Donald (Biff) Cline
Donald (Biff) Cline was a highly touted light heavyweight during the 1970s, whose career was overshadowed in scandal .
Cline came from a fistic background, as his father Chris Cline was a well-known boxing trainer and manager. In his youth, Cline was more interested in football, then boxing, and was a star fullback at Suitland High School.
Cline then entered the U.S. Armed Services and served in Viet-Nam during the Tet-Offensive (1968-1969). Upon his discharge, Cline became a police officer with the Capitol Police Department. It was also during this time that Cline decided on a professional boxing career.
Cline was managed and trained by his father. He was a health-nut and physical fitness buff, and had a lean, yet highly muscular build. At 24, in 1971, Biff Cline launched his boxing career.
After racking up a series of first round knockouts, Cline earned the nickname, "The Terror". His 13-1 (13 KOs) record earned him a fight on national television against undefeated Ray Elson. He was now being managed by Paddy Dolan. Cline was leading in the fight, but seemed to tire and was stopped in the 4th round.
Following the fight, a scandal broke out regarding bogus fights and padded fight records. Cline's record became the focus of attention and three fights were found to be bogus. The bouts in question had appeared in the 1977 Ring Record Book; March 27, 1976 vs. Billy Howard, Owings Mill, MD ... KO 1, April 12, 1976 vs. Jimmy Monroe, Winston-Salem, NC ... KO 1, and August 20, 1976 vs. Ace Williams, Winston-Salem, NC ... KO 1.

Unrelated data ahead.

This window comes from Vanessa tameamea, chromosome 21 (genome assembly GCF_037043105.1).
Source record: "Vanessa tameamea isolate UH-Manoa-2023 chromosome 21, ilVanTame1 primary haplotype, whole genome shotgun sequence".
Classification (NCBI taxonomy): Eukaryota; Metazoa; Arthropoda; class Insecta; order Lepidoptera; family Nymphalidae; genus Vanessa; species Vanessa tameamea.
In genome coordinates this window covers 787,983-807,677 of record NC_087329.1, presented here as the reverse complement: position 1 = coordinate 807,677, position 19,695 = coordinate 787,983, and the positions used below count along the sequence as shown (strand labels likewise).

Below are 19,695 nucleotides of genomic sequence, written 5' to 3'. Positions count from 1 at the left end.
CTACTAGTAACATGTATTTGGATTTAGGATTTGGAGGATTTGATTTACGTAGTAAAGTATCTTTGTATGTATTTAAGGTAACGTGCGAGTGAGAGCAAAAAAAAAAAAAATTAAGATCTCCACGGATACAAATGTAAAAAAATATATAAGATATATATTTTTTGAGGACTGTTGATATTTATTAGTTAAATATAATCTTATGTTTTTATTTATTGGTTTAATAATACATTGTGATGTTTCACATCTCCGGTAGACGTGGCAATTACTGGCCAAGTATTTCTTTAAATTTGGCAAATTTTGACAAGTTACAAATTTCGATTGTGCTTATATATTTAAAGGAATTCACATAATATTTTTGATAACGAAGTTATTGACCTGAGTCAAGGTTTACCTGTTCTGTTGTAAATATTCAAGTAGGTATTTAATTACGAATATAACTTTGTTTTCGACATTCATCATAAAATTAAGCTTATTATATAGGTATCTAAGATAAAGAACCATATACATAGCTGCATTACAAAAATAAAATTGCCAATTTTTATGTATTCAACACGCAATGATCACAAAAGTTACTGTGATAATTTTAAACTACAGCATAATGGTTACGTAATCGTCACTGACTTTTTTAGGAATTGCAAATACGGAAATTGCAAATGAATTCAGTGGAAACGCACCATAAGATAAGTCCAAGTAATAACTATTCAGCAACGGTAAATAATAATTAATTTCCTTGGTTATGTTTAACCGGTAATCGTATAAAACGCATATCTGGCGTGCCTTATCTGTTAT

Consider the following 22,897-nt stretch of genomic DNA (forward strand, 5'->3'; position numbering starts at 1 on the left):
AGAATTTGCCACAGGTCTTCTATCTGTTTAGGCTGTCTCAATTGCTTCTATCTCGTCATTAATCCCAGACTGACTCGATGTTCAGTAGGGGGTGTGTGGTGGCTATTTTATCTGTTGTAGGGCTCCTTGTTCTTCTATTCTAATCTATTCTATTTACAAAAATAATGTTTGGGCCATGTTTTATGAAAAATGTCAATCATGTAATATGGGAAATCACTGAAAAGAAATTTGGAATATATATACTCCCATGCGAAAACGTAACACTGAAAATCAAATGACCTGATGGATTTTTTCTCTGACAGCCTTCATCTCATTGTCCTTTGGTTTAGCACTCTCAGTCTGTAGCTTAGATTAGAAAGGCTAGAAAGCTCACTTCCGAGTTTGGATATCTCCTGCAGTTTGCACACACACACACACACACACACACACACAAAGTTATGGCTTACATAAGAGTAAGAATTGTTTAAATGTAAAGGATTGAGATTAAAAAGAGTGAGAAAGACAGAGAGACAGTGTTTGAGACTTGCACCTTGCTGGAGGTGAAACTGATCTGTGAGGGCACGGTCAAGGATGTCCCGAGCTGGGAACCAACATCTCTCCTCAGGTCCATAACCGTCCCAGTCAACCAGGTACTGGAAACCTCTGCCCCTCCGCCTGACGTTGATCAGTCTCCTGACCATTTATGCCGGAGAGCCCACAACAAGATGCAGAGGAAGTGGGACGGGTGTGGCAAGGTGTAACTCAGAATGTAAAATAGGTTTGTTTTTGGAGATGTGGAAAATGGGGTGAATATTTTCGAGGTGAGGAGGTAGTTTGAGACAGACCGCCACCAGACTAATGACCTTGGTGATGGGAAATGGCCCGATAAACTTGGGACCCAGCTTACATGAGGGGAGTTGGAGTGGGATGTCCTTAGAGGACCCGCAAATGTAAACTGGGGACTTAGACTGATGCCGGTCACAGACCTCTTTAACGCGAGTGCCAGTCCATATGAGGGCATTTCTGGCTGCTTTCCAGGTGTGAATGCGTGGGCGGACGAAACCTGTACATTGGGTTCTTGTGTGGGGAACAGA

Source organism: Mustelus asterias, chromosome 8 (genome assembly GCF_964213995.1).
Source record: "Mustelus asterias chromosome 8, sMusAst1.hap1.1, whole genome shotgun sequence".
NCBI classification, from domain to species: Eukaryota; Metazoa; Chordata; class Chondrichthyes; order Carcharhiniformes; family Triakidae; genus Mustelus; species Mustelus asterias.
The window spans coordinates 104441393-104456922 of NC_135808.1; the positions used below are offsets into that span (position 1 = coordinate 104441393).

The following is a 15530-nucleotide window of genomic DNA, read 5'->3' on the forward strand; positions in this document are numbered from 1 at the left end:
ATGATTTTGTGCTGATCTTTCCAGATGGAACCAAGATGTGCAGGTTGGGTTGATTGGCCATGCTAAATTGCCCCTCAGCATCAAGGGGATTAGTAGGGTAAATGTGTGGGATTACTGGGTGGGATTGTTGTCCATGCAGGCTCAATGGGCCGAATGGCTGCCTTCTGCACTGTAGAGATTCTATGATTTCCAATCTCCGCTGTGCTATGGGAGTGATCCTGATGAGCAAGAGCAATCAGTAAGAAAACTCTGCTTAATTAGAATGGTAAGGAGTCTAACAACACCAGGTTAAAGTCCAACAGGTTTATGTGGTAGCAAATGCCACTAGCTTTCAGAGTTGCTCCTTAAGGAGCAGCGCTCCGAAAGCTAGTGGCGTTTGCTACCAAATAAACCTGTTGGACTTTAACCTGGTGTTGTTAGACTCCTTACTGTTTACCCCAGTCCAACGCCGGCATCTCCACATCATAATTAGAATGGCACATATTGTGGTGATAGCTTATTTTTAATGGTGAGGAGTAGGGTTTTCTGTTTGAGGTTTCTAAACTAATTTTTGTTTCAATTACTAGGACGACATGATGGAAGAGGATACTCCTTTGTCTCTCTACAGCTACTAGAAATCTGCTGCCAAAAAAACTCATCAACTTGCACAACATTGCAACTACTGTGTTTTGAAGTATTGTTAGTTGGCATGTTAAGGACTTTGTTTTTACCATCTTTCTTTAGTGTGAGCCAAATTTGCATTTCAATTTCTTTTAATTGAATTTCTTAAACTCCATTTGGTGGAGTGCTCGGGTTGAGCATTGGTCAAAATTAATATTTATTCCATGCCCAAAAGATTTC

Cline's padded record was used to secure him his ABC television bout with Ray Elson in the United States Championship Tournament promoted by Don King. The Ring Magazine's John Ort was critized for recording Cline's fictitious bouts in the Ring Record Book. Also, Cline's manager, Paddy Dolan was accused of submitting the bogus fights to The Ring.
In 1982, Cline suffered a detached retina and became blind in his left eye. After his boxing career ended, as well as his law enforcement career, Cline worked as a bouncer in various night-clubs in George County, Maryland.
The twice divorced Cline has a daughter and son, and he currently resides in Waldorf, Maryland. He is writing an autobiography on his life.
- The Hill, August 13, 2003: FORMER COP WANTS TO CLEAN UP BOXING, ON-AND-OFF BOXER SAYS HE WITNESSED SPORT'S UNDERSIDE, by Peter Brand.
- Sports News: FIGHTING BLIND: BIFF CLINE INTERVIEW, by Christopher Johnson.